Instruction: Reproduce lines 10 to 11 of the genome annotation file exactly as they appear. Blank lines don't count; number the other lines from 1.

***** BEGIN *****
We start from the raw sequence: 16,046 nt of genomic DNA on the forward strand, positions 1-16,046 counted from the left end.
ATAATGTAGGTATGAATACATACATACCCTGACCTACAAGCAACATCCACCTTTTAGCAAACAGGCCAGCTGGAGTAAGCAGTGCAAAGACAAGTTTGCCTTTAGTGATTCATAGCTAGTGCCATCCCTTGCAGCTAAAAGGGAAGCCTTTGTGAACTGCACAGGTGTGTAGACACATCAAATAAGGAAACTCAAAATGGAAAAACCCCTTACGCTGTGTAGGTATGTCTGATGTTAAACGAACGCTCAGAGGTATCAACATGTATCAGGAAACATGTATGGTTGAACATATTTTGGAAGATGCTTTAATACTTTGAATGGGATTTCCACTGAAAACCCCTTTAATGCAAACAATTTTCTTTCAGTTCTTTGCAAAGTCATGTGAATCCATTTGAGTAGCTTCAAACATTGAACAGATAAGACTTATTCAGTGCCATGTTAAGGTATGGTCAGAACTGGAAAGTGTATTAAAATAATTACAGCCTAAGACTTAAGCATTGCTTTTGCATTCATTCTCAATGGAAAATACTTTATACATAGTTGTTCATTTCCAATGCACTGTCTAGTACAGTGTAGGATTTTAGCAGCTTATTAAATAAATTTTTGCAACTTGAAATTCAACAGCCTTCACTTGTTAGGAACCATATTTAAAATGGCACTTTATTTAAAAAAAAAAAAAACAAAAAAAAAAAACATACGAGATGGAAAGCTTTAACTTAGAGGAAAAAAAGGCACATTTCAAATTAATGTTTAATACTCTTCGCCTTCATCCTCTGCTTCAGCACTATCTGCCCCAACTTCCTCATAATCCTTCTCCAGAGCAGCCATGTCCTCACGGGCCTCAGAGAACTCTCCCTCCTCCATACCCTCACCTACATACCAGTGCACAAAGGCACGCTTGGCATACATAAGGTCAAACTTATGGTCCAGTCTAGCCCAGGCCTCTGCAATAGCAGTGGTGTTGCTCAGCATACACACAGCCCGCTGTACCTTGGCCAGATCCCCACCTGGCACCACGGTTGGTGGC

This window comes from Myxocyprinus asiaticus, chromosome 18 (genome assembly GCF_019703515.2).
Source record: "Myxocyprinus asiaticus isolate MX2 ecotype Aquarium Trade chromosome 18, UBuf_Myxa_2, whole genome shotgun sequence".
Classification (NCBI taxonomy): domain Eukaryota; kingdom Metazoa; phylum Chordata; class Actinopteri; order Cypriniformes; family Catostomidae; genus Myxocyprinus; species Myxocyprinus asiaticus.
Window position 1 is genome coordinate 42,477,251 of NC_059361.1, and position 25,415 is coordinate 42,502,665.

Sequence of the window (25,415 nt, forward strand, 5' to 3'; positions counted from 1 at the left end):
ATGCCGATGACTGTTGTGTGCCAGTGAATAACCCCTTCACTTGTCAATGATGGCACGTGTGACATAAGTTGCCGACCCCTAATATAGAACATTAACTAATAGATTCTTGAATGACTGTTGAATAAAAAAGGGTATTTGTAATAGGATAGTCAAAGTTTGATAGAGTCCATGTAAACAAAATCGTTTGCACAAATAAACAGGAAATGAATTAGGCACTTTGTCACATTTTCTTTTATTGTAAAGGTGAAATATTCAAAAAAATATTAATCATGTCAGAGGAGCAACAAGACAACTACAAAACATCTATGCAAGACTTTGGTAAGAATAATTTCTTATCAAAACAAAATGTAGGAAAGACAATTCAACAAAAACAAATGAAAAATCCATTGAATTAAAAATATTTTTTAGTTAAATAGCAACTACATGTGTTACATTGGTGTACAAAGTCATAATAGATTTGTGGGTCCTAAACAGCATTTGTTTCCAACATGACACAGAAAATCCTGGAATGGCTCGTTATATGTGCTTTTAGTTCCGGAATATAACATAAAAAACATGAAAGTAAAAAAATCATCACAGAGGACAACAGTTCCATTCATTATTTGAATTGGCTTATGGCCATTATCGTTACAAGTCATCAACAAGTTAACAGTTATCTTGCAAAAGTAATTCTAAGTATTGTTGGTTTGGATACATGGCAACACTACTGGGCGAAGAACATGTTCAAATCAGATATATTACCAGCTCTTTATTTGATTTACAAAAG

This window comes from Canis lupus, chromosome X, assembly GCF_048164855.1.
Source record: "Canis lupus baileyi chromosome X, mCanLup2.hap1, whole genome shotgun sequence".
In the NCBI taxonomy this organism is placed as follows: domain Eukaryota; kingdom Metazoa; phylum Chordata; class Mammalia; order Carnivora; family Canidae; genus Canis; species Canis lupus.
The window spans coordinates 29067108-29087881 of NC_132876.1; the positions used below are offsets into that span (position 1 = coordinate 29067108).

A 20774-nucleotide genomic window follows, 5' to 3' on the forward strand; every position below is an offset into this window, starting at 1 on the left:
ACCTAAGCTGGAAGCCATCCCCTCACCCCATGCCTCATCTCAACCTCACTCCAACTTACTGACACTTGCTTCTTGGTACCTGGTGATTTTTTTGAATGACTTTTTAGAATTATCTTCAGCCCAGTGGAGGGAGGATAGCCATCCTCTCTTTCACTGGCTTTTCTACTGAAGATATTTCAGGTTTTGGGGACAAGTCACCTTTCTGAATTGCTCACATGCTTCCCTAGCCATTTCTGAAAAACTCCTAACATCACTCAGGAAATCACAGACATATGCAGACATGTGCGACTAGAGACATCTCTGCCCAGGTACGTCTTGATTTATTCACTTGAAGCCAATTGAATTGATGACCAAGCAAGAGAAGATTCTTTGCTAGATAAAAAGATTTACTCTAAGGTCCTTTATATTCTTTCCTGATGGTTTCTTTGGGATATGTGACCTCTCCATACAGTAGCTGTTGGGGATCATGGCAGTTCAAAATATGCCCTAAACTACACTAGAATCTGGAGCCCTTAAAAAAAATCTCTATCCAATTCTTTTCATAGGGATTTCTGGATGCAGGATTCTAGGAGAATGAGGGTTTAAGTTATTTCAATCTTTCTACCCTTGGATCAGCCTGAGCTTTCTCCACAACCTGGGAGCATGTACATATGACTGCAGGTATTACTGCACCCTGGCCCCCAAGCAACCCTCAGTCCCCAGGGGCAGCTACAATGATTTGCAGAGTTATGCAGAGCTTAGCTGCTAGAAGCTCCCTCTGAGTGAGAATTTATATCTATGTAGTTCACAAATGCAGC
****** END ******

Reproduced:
Source record: "Canis lupus baileyi chromosome X, mCanLup2.hap1, whole genome shotgun sequence".
In the NCBI taxonomy this organism is placed as follows: domain Eukaryota; kingdom Metazoa; phylum Chordata; class Mammalia; order Carnivora; family Canidae; genus Canis; species Canis lupus.